Liam Farrell: The problem with mentioning side effects

Joe had an unlovely and suspicious disposition; he felt that the whole world was against him.

Liam Farrell
Liam Farrell

This, of course, was palpably untrue, it was only his hometown and the surrounding network of villages and countryside that considered him repulsive, the rest of the world had not yet suffered any exposure to his unique charm. Sometimes, I realised, I was his only friend (it comes with the job).

I had recently persuaded Joe to take the flu jab, and he hadn't, to his extreme disappointment, developed the flu afterwards, so he had reckoned it was pay-back time. He had also just discovered a veritable gold-mine of possibilities, an encyclopaedia of reasons to be obnoxious.

'Those tablets you gave me,' he protested, trying in vain to hide his satisfaction, 'I got awful side-effects.'

'And what side-effects were these?' I said, pretending to care.

'All of them,' he said.

'Oh,' I said, putting two and two together, 'you read the patient information leaflet, did you?'

'Yeah,' he said, licking his lips with relish. 'Brilliant, isn't it?'

It's a paradox we face every day; the more informed a patient is, the more we invite them to share our doubts and uncertainties, the less likely the treatment is to work and the more likely they are to experience side-effects. When asked directly about side effects, with some notable exceptions, I am deliberately vague; dissembling is one of the core skills of general practice.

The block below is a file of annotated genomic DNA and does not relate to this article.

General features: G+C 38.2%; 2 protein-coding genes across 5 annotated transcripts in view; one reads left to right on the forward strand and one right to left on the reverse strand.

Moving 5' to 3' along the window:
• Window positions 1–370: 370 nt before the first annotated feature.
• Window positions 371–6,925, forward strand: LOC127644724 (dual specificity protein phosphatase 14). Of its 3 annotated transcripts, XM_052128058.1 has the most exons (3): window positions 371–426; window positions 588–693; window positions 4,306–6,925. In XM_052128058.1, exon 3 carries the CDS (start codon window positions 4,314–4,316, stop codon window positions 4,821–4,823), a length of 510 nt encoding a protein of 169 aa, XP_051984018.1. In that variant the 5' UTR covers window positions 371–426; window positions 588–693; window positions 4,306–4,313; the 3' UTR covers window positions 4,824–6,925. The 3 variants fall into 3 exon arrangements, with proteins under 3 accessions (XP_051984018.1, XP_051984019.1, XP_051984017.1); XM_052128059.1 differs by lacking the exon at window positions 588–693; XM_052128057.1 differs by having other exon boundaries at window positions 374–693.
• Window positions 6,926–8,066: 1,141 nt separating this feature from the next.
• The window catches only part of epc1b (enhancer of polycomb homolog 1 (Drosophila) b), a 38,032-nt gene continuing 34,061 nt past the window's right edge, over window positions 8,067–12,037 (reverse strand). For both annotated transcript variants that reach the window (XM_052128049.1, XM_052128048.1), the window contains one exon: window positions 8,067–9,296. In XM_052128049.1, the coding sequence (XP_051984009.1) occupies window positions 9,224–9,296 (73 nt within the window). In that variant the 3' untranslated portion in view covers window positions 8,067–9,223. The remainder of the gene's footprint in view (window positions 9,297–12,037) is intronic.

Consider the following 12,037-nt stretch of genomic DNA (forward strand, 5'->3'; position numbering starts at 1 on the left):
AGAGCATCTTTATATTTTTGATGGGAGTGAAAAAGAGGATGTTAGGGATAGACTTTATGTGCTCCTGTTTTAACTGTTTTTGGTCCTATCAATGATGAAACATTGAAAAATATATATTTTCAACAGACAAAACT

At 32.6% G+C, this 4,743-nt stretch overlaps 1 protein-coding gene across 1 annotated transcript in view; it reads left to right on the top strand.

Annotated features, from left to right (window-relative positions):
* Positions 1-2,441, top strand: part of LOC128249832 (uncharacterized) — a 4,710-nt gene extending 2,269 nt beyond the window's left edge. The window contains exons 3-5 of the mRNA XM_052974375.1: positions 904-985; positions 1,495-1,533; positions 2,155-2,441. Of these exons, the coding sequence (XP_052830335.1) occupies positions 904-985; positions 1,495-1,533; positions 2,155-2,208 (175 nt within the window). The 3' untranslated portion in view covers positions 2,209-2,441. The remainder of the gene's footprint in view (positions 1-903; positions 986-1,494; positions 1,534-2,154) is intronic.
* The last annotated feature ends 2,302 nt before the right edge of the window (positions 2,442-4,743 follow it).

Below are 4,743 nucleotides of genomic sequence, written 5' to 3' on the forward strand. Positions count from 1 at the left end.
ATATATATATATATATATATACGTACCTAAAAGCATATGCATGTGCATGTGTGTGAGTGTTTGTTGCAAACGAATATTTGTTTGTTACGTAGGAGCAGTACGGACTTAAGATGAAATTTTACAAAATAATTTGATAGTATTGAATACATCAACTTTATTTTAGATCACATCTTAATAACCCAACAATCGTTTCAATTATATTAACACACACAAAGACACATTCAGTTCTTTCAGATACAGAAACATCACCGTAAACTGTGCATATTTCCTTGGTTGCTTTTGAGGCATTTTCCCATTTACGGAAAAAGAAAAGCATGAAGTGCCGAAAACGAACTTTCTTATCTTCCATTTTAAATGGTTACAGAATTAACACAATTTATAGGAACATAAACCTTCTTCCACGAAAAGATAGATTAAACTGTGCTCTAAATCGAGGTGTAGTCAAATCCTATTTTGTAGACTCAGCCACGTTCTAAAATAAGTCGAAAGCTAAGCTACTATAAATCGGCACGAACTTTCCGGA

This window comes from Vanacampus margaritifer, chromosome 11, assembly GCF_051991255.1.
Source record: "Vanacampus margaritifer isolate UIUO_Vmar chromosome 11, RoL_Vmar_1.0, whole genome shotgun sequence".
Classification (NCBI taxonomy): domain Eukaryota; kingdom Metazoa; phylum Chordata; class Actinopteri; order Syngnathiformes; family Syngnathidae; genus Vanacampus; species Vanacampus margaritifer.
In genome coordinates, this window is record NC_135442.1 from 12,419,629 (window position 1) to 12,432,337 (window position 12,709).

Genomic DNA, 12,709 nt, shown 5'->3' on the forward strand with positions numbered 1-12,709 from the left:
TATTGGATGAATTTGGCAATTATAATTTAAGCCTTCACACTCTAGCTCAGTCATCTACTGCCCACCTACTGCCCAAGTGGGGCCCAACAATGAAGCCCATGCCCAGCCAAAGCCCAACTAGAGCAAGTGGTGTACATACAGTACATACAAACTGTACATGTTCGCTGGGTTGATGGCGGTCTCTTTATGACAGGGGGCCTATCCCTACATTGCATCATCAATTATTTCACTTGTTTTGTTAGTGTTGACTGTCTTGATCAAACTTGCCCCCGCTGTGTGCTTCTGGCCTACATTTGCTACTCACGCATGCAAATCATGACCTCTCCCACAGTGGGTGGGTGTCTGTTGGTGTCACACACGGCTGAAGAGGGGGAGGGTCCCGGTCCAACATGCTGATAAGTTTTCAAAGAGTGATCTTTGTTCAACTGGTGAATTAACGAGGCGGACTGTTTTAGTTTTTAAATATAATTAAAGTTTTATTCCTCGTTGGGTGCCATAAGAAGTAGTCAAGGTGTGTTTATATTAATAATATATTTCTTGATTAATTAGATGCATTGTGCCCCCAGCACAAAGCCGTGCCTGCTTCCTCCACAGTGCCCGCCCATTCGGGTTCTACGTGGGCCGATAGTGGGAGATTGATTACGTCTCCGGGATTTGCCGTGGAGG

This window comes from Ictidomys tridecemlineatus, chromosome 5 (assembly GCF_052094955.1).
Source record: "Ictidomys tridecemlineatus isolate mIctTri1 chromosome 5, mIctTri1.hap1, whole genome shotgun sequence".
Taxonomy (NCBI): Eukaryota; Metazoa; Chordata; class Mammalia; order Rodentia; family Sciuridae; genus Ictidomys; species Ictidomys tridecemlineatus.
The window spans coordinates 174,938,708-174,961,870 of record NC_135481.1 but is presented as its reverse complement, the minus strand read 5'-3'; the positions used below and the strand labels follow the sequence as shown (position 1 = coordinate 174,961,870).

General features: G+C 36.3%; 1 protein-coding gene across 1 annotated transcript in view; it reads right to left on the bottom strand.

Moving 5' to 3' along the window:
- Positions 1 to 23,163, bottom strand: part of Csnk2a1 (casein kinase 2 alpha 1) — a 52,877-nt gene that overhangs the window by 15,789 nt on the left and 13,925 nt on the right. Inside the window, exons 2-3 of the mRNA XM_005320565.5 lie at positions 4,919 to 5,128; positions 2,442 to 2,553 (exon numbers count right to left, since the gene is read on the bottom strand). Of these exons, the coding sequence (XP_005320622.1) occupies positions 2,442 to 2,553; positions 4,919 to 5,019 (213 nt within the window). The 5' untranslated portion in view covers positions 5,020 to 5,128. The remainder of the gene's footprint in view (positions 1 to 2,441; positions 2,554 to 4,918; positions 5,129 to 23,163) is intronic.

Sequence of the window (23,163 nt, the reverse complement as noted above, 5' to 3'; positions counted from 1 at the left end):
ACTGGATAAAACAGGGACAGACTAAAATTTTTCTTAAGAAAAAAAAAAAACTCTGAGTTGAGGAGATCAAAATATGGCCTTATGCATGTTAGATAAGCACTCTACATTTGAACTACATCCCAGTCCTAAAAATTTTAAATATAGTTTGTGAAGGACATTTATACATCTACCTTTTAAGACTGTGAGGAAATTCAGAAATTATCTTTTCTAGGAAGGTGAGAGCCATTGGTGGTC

There are a few stock multi-purpose answers; 'Let's wait and see', 'Most people have no problems', 'Try them for a while and we'll see how we get on', 'The side-effects are terrible, you'll swell up like a blow-fish and spend the night vomiting your guts up; that's the reason I'm prescribing them, don't you know, I really don't like you very much, and torturing you is one of the perks of the job'. OK, I didn't really say that last bit.

Directly implicate a specific side effect and as sure as eggs is eggs that side effect will be experienced. 'This drug may make your tongue turn blue and your genitals become hypersensitive, and you may have nightmarish hallucinations about Tony Blair becoming president of Europe.'

It's Tony Blair's best chance, I reckon.

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